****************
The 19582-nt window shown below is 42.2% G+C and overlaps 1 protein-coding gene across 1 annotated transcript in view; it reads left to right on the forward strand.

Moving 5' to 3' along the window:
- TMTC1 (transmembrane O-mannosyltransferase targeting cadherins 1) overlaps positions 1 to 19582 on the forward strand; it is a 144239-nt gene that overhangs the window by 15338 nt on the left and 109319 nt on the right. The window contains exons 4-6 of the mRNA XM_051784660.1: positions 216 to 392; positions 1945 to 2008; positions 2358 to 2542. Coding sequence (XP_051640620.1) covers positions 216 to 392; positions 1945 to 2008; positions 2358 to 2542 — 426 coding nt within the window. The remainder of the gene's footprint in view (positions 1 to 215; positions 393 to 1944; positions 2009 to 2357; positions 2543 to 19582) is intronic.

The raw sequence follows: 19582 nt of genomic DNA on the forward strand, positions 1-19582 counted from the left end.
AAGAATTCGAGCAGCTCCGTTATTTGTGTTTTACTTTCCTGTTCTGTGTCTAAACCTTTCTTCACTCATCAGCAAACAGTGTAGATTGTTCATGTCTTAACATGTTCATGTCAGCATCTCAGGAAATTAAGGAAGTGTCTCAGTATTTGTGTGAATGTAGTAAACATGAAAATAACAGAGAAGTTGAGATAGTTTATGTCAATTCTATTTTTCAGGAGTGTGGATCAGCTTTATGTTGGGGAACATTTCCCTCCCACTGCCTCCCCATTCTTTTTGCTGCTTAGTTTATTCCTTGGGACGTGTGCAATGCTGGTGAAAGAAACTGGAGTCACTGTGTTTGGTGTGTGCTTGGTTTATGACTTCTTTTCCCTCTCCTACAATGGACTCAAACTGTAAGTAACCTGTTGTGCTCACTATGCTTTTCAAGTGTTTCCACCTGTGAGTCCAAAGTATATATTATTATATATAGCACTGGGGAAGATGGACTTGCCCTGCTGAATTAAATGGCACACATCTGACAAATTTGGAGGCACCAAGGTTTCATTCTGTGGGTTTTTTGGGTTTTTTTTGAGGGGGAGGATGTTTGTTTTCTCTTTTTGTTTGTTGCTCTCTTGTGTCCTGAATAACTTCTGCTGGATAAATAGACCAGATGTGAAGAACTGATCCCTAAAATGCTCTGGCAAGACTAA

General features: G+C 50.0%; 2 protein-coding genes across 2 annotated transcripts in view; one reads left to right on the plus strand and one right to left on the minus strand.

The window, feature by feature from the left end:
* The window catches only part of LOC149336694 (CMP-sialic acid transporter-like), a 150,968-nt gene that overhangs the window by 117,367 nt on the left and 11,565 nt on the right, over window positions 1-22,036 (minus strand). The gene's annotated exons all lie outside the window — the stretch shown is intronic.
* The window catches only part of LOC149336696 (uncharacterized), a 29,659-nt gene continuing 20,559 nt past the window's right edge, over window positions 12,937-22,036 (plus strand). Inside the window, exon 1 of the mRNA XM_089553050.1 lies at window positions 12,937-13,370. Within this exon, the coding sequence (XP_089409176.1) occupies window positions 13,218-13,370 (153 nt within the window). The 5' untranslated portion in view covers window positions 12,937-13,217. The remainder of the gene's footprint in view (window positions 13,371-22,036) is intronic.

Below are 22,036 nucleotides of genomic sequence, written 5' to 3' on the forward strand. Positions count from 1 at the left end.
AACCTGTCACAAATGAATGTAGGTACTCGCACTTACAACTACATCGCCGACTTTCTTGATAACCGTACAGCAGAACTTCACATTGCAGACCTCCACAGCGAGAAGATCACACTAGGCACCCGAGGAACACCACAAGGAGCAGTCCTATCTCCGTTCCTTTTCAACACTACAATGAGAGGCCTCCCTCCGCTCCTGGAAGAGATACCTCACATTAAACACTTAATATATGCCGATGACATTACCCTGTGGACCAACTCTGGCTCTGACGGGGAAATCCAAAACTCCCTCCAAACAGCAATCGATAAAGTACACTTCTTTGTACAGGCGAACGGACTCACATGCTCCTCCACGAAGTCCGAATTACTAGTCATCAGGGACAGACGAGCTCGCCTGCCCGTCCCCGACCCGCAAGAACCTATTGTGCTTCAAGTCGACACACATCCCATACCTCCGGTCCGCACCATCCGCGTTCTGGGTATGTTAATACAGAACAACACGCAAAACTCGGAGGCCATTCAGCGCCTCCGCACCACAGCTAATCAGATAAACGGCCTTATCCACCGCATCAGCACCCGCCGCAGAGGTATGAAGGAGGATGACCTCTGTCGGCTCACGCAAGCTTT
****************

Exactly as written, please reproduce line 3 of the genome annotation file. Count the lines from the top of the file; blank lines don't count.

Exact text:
- TMTC1 (transmembrane O-mannosyltransferase targeting cadherins 1) overlaps positions 1 to 19582 on the forward strand; it is a 144239-nt gene that overhangs the window by 15338 nt on the left and 109319 nt on the right. The window contains exons 4-6 of the mRNA XM_051784660.1: positions 216 to 392; positions 1945 to 2008; positions 2358 to 2542. Coding sequence (XP_051640620.1) covers positions 216 to 392; positions 1945 to 2008; positions 2358 to 2542 — 426 coding nt within the window. The remainder of the gene's footprint in view (positions 1 to 215; positions 393 to 1944; positions 2009 to 2357; positions 2543 to 19582) is intronic.